We tried to keep our Airbnb’s under $50 per night, which meant that on some nights we were in private rooms instead of separate apartments (which I love #localchats and Sarah is so-so about #noprivatebathrooms). Our total cost for 6 nights across NZ was $289.99. We also did a discounted night at a holiday park for $91 and used some flex points for a nice lakefront stay at an Airbnb at Lake Hawea. Our trip wrapped up with 3 nights in Queenstown, which happens to be one of the few areas with hotel chains in NZ, so we did two nights at a Doubletree by Hilton and one night at a Crowne Plaza by IHG using points.
|Location||Points Used||Estimated Cost||Actual Cost|
|Fox Glacier, Thank You Rewards Portal||1,736 Thank You points||$113.00||$91.00|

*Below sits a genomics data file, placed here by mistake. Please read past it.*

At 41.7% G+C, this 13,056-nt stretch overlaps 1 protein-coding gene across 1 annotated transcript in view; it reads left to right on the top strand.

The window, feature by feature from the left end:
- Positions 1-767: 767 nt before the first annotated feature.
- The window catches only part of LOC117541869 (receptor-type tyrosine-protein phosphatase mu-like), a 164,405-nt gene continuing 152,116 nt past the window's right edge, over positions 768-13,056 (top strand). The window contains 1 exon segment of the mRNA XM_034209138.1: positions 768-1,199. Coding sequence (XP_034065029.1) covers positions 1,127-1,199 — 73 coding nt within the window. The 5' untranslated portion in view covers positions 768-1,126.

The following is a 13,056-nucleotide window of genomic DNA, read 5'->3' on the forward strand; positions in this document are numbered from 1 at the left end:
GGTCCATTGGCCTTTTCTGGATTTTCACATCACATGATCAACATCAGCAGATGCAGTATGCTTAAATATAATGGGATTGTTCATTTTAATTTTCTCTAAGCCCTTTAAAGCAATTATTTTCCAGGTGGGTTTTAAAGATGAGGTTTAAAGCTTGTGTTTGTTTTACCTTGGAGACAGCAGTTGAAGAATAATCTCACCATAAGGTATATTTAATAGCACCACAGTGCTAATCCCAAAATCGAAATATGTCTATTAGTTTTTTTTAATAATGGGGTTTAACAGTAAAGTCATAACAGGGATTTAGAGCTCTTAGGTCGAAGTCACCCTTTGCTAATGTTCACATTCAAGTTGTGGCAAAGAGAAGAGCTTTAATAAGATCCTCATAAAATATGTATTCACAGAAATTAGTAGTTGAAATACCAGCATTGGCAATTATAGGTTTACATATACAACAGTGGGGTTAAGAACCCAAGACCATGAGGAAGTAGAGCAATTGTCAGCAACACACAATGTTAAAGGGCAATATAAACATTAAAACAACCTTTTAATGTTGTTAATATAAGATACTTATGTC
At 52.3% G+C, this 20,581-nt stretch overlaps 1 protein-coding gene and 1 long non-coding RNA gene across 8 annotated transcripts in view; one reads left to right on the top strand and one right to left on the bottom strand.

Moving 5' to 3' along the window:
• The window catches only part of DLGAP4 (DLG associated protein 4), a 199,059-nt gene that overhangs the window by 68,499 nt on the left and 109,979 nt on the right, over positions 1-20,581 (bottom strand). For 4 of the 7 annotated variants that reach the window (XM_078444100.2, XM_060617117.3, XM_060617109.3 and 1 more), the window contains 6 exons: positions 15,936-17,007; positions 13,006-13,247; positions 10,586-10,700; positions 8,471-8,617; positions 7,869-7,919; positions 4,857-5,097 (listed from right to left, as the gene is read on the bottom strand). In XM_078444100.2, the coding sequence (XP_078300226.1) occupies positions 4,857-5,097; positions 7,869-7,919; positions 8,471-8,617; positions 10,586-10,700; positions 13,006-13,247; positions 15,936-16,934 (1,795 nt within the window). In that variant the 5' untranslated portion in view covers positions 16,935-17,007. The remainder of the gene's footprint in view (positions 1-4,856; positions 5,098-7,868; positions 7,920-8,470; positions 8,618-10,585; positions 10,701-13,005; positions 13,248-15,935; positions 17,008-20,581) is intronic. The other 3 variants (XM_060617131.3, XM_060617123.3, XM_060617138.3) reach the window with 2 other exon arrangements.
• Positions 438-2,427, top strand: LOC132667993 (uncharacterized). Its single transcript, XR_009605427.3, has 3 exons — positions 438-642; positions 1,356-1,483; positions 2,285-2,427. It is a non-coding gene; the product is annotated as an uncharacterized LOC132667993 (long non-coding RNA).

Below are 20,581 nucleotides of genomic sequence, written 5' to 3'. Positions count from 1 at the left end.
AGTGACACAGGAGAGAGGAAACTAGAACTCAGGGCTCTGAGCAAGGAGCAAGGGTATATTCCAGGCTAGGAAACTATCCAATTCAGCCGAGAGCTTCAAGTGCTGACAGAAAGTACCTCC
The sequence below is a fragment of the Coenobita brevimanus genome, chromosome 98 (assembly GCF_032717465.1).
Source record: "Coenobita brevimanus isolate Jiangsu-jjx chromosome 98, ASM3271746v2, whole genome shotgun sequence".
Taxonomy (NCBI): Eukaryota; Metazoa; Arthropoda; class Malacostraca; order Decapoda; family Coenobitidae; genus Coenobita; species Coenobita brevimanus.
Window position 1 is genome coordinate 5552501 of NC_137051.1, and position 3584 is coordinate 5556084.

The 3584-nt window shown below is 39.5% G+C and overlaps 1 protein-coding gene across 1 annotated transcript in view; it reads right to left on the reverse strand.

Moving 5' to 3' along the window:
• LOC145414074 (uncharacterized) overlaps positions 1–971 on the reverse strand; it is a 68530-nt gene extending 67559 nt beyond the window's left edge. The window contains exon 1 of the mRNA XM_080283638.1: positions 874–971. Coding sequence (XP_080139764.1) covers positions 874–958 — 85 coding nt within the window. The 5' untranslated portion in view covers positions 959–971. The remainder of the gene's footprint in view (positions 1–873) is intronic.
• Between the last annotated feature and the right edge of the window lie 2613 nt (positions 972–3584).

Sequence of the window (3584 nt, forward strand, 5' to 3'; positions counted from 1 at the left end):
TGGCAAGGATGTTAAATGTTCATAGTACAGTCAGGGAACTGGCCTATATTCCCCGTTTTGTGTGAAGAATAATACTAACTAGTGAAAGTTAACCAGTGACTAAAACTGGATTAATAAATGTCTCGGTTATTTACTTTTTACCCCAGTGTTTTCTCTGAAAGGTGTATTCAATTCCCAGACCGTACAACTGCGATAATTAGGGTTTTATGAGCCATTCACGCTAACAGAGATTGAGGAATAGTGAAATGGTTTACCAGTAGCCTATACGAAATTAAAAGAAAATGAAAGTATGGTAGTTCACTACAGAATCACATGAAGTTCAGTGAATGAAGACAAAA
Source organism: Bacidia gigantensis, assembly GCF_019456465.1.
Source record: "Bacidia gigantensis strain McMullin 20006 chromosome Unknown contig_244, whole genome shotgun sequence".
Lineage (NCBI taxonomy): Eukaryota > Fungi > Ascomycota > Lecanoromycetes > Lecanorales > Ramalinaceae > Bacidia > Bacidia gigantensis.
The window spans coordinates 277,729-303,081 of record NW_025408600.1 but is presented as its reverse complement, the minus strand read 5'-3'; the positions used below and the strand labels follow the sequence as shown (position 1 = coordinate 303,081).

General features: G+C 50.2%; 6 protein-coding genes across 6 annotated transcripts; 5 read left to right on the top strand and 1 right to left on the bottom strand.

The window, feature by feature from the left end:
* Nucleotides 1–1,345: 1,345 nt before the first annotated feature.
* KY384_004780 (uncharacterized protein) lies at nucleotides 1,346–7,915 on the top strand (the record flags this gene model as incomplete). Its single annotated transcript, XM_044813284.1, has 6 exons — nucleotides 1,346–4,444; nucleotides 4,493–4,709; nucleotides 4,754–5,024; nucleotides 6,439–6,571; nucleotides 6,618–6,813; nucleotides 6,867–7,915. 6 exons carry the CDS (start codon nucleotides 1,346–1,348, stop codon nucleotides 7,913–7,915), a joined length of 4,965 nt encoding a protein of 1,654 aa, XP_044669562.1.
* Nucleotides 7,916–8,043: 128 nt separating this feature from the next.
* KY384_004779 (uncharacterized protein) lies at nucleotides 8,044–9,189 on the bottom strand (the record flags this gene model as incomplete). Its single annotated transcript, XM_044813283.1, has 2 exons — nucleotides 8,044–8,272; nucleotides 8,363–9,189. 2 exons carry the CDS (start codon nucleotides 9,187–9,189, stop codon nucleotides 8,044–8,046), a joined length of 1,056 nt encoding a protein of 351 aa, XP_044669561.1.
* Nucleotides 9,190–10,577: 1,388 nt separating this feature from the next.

|Lake Hawea, Airbnb||10,000 Arrival points||$119.77||$19.77|
|Queenstown, Doubletree by Hilton, 2 nights||60,000 Hilton points||$596.98||$0|
|Queenstown, Crowne Plaza by IHG||IHG Anniversary night||$444.31||$0|
So, rental car. I’m used to rental cars here in the States where I can get a car for dirt cheap, especially if I book way in advance, but that is not the case in NZ. This was easily one of the bigger trip costs we needed to cover, especially since it included a North-to-South island ferry and our ferry tickets.